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In Descartes's Meditations, in order to establish a firm foundation upon which he could build a framework to determine philosophical and material truths, he begins by removing all of his then-current beliefs and examining what could be admitted as indubitable. In effect, he begins by doubting everything, including, understandably, his own existence. This, indeed, is enabled by the "decision" to, as a rule, doubt any proposition which may brought to consideration (at least initially).

The question is, isn't such a doubt contradictory? For if it was possible then one would have accept that nothing is true, and we would have to deny the ensuing cogito argument by default. And, by a similar argument we must also reject the notion of reason itself. As a result, one would be stuck in sort of circular state. Certainly, this is something the modern logicians would find disagreement with.

Also, if this is the case, how can Descartes's premises and argument be made rigorous? Perhaps his project is similar to developing any logical system, in that there must be certain truths in the system not provable by propositions inherent to the system. In this case, one such truth maybe that reason is something which we have to assume is true and works. Though, based on a subtle observation, this may circular as well.

In asking this, I am intending to invoke a philosophical discussion and analysis of Descartes's cogito argument from a modern, rigorous perspective as a logical argument.

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The question is, isn't such a doubt contradictory? For if it was possible then one would have accept that nothing is true, and we would have to deny the ensuing cogito argument by default.

Not quite.

The hyperbolic doubt that Descartes proposes is contradictory, and that's what makes the cogito work, i.e., why we have to accept the cogito.

We can doubt all kinds of things, but we cannot doubt our own existence, because such a doubt is self-defeating: if we doubt we exist, we must still exist to be able to doubt. Therefore, the fact that we exist is indubitable.

Also, if this is the case, how can Descartes's premises and argument be made rigorous? Perhaps his project is similar to developing any logical system, in that there must be certain truths in the system not provable by propositions inherent to the system. In this case, one such truth maybe that reason is something which we have to assume is true and works. Though, based on a subtle observation, this may circular as well.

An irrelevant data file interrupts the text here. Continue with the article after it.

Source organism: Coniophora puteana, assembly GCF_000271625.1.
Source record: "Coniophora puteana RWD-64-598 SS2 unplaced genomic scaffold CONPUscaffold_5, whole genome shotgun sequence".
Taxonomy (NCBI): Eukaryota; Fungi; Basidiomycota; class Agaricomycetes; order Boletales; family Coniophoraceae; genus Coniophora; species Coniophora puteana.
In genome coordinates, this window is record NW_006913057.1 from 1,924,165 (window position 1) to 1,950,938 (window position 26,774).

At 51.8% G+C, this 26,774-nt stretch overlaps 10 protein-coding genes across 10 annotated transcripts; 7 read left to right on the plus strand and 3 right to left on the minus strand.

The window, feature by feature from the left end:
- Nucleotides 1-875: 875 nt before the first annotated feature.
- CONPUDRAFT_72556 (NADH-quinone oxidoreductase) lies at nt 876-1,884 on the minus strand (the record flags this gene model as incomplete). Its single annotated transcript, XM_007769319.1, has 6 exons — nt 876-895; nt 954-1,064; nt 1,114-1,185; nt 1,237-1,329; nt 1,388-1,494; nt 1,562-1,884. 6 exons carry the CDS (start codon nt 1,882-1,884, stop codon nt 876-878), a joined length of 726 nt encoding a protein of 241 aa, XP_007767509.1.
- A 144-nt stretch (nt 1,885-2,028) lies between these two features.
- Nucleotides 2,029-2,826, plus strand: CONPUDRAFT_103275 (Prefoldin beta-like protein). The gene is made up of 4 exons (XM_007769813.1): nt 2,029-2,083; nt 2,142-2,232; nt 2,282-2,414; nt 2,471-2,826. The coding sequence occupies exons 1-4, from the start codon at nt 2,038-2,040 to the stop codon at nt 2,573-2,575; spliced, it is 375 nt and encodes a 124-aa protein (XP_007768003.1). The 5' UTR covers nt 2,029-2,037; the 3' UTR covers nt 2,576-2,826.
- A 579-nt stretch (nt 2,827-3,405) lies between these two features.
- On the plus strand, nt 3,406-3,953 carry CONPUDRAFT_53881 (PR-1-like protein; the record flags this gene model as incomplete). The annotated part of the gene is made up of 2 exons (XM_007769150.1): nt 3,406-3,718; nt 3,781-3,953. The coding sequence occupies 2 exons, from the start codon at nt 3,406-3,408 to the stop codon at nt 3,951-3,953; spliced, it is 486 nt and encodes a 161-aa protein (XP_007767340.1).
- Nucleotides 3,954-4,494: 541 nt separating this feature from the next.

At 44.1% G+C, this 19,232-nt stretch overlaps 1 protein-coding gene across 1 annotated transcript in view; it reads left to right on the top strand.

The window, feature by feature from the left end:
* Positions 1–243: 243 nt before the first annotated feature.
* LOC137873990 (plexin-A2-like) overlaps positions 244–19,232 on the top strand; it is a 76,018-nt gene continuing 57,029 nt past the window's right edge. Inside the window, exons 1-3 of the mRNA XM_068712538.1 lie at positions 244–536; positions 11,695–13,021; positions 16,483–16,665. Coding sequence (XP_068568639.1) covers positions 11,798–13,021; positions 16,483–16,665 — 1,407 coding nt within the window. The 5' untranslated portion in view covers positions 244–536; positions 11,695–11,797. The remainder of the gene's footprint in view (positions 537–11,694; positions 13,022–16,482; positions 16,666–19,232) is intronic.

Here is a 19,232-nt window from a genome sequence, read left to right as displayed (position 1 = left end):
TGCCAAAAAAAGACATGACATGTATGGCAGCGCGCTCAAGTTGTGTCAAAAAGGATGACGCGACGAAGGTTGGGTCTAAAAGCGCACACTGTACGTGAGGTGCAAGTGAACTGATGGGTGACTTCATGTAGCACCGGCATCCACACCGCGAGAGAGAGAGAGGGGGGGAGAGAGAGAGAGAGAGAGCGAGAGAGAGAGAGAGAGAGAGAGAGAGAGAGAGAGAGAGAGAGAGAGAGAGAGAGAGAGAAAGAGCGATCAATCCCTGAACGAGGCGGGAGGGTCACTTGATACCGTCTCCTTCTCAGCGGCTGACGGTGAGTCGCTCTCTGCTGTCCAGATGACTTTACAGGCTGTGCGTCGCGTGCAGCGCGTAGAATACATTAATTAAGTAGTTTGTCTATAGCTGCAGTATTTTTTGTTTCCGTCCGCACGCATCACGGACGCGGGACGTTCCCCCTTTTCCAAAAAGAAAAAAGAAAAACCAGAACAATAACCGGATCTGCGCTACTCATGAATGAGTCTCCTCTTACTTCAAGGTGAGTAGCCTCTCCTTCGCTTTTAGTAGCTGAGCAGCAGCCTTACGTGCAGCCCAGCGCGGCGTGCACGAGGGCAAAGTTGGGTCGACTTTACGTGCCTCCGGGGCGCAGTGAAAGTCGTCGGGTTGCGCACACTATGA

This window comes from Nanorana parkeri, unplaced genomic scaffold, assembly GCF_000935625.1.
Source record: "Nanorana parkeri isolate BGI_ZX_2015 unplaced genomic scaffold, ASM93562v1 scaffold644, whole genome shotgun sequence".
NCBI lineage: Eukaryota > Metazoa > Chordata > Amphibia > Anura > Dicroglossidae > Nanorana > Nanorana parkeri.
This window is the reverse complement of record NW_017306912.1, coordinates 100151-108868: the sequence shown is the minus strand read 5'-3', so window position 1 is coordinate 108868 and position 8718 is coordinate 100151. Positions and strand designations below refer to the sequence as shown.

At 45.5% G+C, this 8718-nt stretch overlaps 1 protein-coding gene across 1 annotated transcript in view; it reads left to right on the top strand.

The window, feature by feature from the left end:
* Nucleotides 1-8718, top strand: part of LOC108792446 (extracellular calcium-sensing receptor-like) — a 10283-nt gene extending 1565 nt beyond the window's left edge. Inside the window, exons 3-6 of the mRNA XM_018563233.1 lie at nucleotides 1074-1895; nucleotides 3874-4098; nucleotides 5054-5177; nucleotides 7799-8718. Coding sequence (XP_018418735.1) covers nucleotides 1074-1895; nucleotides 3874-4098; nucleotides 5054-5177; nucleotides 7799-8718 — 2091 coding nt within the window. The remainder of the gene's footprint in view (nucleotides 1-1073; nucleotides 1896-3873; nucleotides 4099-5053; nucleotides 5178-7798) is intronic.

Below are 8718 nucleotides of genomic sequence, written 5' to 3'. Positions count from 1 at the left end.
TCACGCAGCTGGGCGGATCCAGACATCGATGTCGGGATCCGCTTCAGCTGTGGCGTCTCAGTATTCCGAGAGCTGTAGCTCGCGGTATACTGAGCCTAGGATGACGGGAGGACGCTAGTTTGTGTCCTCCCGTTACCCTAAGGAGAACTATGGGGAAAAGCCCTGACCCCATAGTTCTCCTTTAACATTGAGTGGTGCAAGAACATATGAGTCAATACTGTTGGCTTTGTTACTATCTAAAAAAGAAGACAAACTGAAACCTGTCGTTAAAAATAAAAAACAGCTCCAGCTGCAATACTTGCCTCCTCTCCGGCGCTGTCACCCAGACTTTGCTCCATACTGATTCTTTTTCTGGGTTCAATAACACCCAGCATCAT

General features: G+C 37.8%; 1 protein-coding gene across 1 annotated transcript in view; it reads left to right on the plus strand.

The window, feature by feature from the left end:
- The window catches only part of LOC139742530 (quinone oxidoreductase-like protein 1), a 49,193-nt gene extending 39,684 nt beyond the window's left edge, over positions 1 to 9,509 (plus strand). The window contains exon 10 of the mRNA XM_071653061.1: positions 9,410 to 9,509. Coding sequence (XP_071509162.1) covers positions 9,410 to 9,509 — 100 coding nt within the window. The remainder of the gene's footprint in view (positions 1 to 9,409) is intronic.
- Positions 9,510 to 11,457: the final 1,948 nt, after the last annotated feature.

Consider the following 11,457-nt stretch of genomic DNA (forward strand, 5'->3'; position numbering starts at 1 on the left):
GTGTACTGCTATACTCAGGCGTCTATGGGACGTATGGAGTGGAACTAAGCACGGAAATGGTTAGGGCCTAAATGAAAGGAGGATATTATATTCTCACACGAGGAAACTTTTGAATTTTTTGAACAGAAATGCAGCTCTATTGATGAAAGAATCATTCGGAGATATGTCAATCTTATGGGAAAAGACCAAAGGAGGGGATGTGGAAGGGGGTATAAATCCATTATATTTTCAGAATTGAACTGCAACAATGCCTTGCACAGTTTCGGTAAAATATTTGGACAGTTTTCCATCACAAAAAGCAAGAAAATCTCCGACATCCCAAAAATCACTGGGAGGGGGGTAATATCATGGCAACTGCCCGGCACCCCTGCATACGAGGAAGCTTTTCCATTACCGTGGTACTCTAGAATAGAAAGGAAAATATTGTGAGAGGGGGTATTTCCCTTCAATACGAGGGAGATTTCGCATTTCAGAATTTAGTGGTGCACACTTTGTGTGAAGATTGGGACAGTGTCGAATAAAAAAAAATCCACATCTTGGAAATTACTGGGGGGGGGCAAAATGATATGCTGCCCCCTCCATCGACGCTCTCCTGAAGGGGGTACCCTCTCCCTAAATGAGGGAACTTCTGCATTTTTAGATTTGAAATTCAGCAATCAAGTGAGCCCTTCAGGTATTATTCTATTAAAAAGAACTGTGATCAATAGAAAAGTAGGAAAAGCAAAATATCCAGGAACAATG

That's true, but as you point out, it is true of all explanations. This is known as Agrippa's Trilemma, and is unescapable. All explanatory systems are ultimately either grounded on axioms not proven within the system, or circular, or relying on an infinite regress. There's no fourth option. All we can do is recognize this, and move on.

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In effect, he begins by doubting everything, including, understandably, his own existence. This, indeed, is enabled by the "decision" to, as a rule, doubt any proposition which may brought to consideration (at least initially).

Interesting .. while the method of doubt enables Descartes to suspend belief in sensory and proposition based facts, I think the strength of his conclusion regarding the cogito rests on an important destinction: the 1st person 'qualiatic' experience of existing as a doubting, affirming, remembering etc agent is neither propositional nor sensorial in essence - it's experiential. The experience of being-there in the world is not reducible to either sensory data or propositional (analytic truths, memories etc) facts, and this together with its undeniable omnipresence places it outside the parameters of that which can be called into doubt.

isn't such a doubt contradictory?

if the above line of reasoning is accepted i think the answer must be no, there is no contradiction inherent to this line of reasoning .. It creates space for criticism, such as Nietzsche's view in Beyond Good and Evil that the cogito is an effect of the grammatical structure of language (subjects taking aspects of experience as objects), seeing the phrase 'the person thinks' in the same way as 'the lightning flashes' - i.e. the former phrase implies the existence an agent who thinks, but does the second phrase imply the existence of an agent that flashes? Nietzsche argues that just as the lightning is identical to the flash (there is no lightning behind the flash, the lightning is the flash); so too there is no thinker behind the thinking, just pure thinking

Also, if this is the case, how can Descartes's premises and argument be made rigorous?

my answer would be no .. in the above example of Nietzsche's observation, criticism is not leveled specifically at the rigor of logical relations between the propositions which comprise the argument for the cogito, rather they target the nature of the means of its expression (language) in general. In relation to improving on the logic that

doubting (dreaming, affirming etc) implies the existence of a doubter

i am doubting

∴ i exist

my answer must be no, acceptance of the first premise entails the logical truth of the conclusion .. if the first premise is accepted, it does not need to be more rigorous. To revise the first premise into a more suitable form will be a departure from directly addressing his original argument, and will not amount to an improvement of logical rigor.

I am however frequently wrong :) an this is my first response here. But thanks for the question it's always good to go back to these things..

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